Mark Fuhrman, Who Sparked O.J. Simpson Trial Controversy, Will Analyze Parole Hearing for Fox News
LOS ANGELES (Variety.com) - The former Los Angeles Police Department detective whose testimony gave rise to a controversy over racism and perjury during the 1995 murder trial of O.J. Simpson, will help analyze the disgraced football player's parole hearing for Fox News Channel.
Fuhrman has served for some time as a forensics and crime scene expert for the 21st Century Fox owned cable-news outlet. Fox News Channel said Fuhrman would be on hand Thursday to provide "contributions and analysis" for the network's coverage of Simpson's parole hearing, slated to take place Thursday. Fox News, like several of its rivals, will be offering coverage from Lovelock Correctional Center in Lovelock, Nevada. and the Nevada Parole Board in Carson City, Nevada.
Simpson was sentenced to 33 years in prison in 2008 for his role in the theft of sports memorabilia in a Las Vegas hotel. He was acquitted of the murders in a celebrated trial that took place between 1994 and 1994. He became eligible for parole after serving nine years of the sentence.
Fuhrman's role in the first Simpson trial was memorable and sparked debate. As a LAPD detective, he had a role in the investigation of the murders of Nicole Brown Simpson and Ron Goldman, the athlete's wife and her friend. The trial spanned 11 months between late 1994 and the fall of 1995. During the trial, Fuhrman was called to testify about his part in the inquiry. Simpson's defense team suggested he had used racist language and also raised speculation that the police officer had planted evidence at the crime scene. Fuhrman was subsequently fired from the force, partly due to a claim he made during testimony about using offensive racial terms that Simpson's legal team tried to debunk.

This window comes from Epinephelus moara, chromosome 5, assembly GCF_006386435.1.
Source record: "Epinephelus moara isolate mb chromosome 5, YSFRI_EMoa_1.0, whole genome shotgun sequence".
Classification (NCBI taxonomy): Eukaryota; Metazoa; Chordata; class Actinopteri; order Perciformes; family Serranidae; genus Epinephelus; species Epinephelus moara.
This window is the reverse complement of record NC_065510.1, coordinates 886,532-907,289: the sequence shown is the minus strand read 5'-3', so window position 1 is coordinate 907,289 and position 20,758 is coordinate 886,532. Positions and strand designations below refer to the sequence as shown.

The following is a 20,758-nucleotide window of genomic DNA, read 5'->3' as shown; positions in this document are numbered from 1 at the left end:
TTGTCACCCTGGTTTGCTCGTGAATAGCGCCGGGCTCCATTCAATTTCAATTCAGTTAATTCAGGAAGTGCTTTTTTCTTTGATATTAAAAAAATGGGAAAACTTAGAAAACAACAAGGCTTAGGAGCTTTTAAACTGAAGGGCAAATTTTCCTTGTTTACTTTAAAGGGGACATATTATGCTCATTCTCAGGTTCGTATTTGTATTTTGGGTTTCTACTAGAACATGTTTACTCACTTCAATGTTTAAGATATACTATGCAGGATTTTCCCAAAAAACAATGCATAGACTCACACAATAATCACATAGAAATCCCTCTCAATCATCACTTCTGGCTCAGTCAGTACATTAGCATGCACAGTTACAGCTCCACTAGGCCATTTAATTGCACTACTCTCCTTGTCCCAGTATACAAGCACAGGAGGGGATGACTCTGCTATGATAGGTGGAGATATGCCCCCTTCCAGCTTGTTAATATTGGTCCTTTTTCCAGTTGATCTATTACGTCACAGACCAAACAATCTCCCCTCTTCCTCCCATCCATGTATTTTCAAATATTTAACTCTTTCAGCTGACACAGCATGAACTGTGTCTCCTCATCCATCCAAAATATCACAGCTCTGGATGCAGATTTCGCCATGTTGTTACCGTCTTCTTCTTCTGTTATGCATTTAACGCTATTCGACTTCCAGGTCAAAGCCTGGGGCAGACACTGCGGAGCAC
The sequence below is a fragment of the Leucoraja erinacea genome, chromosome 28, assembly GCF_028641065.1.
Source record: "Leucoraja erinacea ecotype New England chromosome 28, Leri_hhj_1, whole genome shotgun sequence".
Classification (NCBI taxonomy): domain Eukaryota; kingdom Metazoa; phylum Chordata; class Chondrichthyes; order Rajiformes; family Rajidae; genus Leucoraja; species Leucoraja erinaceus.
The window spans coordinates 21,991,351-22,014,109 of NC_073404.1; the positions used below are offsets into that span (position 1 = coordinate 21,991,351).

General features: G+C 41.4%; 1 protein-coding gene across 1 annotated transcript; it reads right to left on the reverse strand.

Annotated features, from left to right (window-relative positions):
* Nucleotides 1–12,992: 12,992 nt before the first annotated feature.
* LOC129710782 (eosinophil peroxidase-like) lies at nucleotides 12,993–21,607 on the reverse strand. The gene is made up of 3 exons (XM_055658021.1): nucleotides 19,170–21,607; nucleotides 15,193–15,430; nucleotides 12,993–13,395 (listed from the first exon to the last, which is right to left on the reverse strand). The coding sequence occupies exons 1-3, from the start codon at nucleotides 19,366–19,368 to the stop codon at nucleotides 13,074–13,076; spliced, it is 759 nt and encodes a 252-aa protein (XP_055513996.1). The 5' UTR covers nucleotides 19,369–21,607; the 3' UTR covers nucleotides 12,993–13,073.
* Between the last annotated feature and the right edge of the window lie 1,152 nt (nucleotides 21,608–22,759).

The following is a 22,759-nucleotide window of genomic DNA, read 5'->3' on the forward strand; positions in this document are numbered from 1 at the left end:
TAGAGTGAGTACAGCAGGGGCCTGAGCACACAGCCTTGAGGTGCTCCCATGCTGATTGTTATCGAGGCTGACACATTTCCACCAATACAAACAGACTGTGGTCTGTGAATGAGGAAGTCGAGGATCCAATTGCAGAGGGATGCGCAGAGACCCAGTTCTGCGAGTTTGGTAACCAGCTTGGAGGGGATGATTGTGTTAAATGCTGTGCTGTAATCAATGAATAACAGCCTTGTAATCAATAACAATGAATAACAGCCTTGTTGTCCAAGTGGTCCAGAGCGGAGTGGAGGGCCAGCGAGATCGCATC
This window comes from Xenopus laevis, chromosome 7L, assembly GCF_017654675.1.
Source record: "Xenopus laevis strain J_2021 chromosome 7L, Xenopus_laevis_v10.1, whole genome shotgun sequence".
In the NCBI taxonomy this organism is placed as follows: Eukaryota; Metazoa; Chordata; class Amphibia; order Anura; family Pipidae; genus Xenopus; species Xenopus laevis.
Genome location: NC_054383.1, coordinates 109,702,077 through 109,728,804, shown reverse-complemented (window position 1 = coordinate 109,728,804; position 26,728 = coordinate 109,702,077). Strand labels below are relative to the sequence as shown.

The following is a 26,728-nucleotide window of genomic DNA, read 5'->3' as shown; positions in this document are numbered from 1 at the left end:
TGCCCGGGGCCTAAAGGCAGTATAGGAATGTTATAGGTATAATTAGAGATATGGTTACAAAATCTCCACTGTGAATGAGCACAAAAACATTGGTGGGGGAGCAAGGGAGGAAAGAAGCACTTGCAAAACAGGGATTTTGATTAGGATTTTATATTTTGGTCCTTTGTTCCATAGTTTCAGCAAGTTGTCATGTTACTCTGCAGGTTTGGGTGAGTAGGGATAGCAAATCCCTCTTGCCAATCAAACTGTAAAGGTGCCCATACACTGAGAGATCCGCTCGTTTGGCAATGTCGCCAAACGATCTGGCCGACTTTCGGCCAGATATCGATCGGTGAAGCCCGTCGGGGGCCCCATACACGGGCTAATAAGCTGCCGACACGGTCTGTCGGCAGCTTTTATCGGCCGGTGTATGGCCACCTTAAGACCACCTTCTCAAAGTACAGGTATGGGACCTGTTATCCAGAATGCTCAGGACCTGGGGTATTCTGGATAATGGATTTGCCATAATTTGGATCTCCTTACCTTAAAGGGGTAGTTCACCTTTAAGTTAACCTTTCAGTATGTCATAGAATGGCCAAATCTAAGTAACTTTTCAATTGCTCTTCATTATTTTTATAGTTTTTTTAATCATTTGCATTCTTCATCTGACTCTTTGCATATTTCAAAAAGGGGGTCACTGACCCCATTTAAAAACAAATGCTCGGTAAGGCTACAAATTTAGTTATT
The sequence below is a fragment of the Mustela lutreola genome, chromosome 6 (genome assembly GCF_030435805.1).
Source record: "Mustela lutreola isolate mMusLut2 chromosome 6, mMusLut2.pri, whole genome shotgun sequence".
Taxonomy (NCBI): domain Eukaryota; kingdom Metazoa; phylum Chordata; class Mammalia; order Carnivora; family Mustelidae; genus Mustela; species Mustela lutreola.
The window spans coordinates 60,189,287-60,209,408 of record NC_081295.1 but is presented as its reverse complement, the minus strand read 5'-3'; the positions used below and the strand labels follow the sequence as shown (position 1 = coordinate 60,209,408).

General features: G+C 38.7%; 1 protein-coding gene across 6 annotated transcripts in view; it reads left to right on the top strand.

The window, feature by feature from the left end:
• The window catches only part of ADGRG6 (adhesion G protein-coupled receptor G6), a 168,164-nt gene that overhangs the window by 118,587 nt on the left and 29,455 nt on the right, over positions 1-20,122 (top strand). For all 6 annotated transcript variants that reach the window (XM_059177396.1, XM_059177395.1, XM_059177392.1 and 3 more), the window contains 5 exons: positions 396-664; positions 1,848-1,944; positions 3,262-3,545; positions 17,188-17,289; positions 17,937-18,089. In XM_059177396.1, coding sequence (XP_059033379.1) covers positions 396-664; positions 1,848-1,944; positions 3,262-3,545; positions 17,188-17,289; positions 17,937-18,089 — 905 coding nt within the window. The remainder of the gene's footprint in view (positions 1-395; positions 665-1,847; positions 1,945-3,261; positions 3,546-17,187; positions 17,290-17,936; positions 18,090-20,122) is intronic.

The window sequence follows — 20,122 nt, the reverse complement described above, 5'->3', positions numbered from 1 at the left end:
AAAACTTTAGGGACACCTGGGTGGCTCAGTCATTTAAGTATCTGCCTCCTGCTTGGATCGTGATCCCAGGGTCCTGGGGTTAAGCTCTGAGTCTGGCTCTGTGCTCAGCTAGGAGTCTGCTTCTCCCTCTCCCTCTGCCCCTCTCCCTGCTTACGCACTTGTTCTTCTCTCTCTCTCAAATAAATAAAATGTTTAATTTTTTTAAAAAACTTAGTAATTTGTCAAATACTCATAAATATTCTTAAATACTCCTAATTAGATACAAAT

But the former cop has made a career in the media since parting ways with law enforcement. He has written several crime books, including "Murder in Greenwich," which was made into a feature by Sony Pictures TV for the USA Network. He has also written books looking at the assassination of President John Kennedy and the case of Terry Schiavo, the woman at the center of a controversial right-to-die case.
Fuhrman will not be at the center of the network's coverage. Correspondents Claudia Cowan, Jonathan Hunt and Dan Springer will contribute live news updates on the hearing to Fox News Channel's daytime and primetime programming, while correspondent-at-large Geraldo Rivera and FNC contributor will also provide analysis and commentary.
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